John Carper and Cameron Dennehy figure they have known each other for seven years, but the Cornelius natives never claimed to be friends until recent years. It was the Lake Norman waters surrounding their Peninsula neighborhood that eventually brought them together.
Carper and Dennehy, both Hough High students, are charter members of Sea Scouts of Lake Norman, a year-and-a-half old organization whose mission is to teach and promote nautical skills to teens.
The Lake Norman chapter is commanded by Capt.Howard Kaplan, an experienced leader in the watercraft rescue industry. Sea Scouts meets every Thursday afternoon at The Peninsula Yacht Club.
At the weekly gatherings, members socialize through basic water activities such as kayaking and paddle boarding, learn boating skills, and plan group outings on Lake Norman and other area freshwater bodies and also more involved trips to the Atlantic Ocean and Gulf of Mexico.
“What I like about the group is that it is youth-directed,” said Kaplan.
Sea Scouts currently has about 10 active members but everyone involved would like for the group to grow significantly. Though it is not required, what the current members have in common is at least a minimal background in water activities and a zest for learning more about them.
Kaplan recruited the first Sea Scouts by posting an ad in a local newspaper. He got interest from youth living towns from Mooresville to Denver along Lake Norman’s southern peninsulas. The eligible age range is 14-20 years old.
“I was interested in learning about maritime law and tying knots and expanding my knowledge in aquatics,” said Carper, the group’s boatswain, its elected youth leader. “When we got it started (in fall 2014) we really didn’t know the direction we wanted to take it. We started going to Sea Scout events and planning out the years ahead.”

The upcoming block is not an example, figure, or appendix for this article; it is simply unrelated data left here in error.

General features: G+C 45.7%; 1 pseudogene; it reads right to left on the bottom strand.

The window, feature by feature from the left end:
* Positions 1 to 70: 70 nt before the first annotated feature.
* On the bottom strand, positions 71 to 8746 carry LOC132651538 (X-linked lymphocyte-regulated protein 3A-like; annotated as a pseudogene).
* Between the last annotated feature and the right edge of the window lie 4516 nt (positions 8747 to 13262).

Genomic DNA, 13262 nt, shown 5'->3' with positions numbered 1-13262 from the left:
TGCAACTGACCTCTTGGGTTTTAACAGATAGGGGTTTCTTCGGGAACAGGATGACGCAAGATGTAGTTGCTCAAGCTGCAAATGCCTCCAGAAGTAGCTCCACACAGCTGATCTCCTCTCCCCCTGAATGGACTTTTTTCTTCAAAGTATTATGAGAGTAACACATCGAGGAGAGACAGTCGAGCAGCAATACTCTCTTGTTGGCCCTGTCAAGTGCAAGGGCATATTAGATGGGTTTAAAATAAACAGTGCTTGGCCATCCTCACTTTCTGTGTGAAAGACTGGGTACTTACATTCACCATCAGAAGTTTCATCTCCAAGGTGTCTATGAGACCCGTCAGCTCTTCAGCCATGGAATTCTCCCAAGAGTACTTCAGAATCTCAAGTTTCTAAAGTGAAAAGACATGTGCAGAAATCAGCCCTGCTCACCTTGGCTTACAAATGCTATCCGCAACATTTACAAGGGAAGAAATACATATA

Dennehy says her two older brothers acclimated her to water activities such as tubing, jet skiing and wake boarding. But it was friend Blythe Gilroy who got her interested in Sea Scouts.
“I joined because my friend joined,” said Dennehy. “But to be honest, I kind of laughed about it. She told me what she was doing. She got me to go to one meeting. Once I got there, I loved all the people there and that’s what got me to stick around.”
Carper and Dennehy were among the original Lake Norman members who attended a regional Sea Scouts gathering called Winterfest in 2015. Boy Scouts of America is Sea Scouts’ parent organization. Carper and Dennehy learned about the organization’s structure including how merit badges can be earned and how members can achieve ranks. For example, the highest rank for a Sea Scout is Quartermaster, comparable to what an Eagle Scout is to Boy Scouts.
The boatswain’s mate, who takes on administrative duties, is Autumn Koehler of Denver. She, too, was a bit skeptical about joining over a year ago when her mother talked her in to trying it.
Koehler was one of eight Sea Scouts who traveled to the Chesapeake Bay last summer. There they spent five days on a yacht named the Bears’ Den, learning everything possible about captaining a boat. All of them also shared an experience they wish they could forget: sea sickness.
The trip was momentous to 14-year old Chase Shanafelt, a Cornelius resident. Having grown up in Grand Rapids, Mich., before moving to the Lake Norman area, Shanafelt had never experienced the deep sea before.
More importantly, Sea Scouts helped Shanafelt transition to his new home after his family’s 750-mile move. Keri Shanafelt, his mother, along with Tanya Koehler and Lori Owens, whose son Tyler is a first-year member, are parents instrumental in directing the Sea Scouts program when Kaplan is not able to attend meetings.
The Sea Scouts are planning their 2016 summer agenda. Among the ventures they plan to take are a return to Surf City and a scuba diving trip to St. Petersburg, Fla.
Joe Habina is a freelance writer: firstname.lastname@example.org.
For information, contact Keri Shanafelt at email@example.com or 269-804-9013.